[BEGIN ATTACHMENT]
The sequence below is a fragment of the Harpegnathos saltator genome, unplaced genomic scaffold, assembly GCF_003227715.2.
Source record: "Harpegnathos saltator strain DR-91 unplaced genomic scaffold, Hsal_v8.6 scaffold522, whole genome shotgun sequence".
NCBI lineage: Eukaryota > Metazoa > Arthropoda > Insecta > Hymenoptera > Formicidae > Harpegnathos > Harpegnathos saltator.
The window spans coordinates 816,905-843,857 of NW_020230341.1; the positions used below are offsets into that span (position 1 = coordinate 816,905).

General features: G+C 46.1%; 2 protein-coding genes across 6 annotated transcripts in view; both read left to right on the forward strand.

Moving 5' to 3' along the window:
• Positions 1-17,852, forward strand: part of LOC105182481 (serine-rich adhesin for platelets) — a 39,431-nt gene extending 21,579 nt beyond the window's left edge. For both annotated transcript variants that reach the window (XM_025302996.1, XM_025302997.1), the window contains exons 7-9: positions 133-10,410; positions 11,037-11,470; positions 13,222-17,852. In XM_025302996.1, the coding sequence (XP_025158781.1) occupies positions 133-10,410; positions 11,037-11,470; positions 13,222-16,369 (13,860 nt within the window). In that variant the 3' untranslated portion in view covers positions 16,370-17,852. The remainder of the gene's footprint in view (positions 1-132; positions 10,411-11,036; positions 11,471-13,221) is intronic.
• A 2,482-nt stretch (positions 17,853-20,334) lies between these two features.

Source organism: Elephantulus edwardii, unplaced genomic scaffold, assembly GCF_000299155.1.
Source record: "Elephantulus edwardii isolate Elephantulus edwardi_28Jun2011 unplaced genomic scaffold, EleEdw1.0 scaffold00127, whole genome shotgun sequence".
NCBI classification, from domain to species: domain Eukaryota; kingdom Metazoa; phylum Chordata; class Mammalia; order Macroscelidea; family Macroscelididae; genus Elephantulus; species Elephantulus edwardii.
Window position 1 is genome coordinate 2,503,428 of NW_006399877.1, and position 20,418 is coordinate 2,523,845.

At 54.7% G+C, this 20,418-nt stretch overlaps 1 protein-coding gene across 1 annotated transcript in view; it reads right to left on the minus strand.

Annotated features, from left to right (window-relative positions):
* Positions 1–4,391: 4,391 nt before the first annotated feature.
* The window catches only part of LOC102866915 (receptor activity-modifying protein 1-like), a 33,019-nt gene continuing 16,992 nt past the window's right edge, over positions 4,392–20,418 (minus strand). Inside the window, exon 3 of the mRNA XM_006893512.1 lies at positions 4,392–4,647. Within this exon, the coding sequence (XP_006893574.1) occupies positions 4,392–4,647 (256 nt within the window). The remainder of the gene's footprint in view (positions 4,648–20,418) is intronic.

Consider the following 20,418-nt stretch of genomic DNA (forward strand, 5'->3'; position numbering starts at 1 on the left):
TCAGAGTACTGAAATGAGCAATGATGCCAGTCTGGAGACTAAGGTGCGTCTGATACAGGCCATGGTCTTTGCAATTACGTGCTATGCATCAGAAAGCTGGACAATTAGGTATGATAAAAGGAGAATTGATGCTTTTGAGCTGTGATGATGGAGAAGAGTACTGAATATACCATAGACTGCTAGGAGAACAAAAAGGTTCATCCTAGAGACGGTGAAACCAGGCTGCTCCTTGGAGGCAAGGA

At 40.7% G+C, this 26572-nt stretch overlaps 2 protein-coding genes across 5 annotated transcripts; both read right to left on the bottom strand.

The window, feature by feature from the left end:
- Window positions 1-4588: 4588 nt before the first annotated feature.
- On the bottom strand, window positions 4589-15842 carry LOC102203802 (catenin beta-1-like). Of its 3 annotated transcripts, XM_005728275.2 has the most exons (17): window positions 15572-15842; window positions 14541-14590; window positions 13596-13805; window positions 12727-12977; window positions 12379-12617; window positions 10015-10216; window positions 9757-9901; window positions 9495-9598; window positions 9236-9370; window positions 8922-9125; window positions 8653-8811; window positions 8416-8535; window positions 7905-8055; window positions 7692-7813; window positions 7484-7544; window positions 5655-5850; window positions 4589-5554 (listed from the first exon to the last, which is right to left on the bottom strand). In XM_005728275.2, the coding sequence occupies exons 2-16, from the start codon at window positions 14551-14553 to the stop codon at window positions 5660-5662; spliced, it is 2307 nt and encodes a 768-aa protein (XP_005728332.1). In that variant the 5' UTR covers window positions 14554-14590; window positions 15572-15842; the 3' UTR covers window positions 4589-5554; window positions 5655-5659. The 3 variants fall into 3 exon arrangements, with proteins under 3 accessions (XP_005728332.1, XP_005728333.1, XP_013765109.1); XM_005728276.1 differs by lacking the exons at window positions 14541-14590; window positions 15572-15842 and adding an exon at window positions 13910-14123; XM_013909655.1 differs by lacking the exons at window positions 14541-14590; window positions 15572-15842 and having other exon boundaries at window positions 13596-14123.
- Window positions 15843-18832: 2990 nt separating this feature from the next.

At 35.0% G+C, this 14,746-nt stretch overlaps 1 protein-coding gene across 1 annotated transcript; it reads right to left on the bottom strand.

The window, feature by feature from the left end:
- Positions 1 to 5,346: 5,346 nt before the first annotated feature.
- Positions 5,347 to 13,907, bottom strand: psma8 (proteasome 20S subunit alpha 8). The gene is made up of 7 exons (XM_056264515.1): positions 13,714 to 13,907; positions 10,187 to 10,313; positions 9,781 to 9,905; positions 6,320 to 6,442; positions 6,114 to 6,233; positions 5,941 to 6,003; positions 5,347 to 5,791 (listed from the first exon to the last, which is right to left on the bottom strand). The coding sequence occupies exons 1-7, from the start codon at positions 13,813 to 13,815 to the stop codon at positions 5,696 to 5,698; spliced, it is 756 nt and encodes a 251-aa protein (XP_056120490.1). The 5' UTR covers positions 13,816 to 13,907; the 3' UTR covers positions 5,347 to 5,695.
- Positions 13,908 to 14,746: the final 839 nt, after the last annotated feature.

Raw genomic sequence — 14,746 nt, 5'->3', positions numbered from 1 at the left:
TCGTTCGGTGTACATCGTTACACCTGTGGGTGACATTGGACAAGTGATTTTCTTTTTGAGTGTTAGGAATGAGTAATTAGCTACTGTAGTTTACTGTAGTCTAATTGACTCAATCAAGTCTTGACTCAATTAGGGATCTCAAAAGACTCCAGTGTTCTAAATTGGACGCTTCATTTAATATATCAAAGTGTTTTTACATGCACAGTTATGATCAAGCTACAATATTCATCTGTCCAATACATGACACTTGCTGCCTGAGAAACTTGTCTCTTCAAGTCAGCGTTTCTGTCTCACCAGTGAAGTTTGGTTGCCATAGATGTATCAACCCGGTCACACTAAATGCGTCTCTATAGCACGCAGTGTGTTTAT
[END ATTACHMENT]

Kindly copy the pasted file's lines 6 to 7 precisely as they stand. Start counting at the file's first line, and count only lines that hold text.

Moving 5' to 3' along the window:
• Positions 1-17,852, forward strand: part of LOC105182481 (serine-rich adhesin for platelets) — a 39,431-nt gene extending 21,579 nt beyond the window's left edge. For both annotated transcript variants that reach the window (XM_025302996.1, XM_025302997.1), the window contains exons 7-9: positions 133-10,410; positions 11,037-11,470; positions 13,222-17,852. In XM_025302996.1, the coding sequence (XP_025158781.1) occupies positions 133-10,410; positions 11,037-11,470; positions 13,222-16,369 (13,860 nt within the window). In that variant the 3' untranslated portion in view covers positions 16,370-17,852. The remainder of the gene's footprint in view (positions 1-132; positions 10,411-11,036; positions 11,471-13,221) is intronic.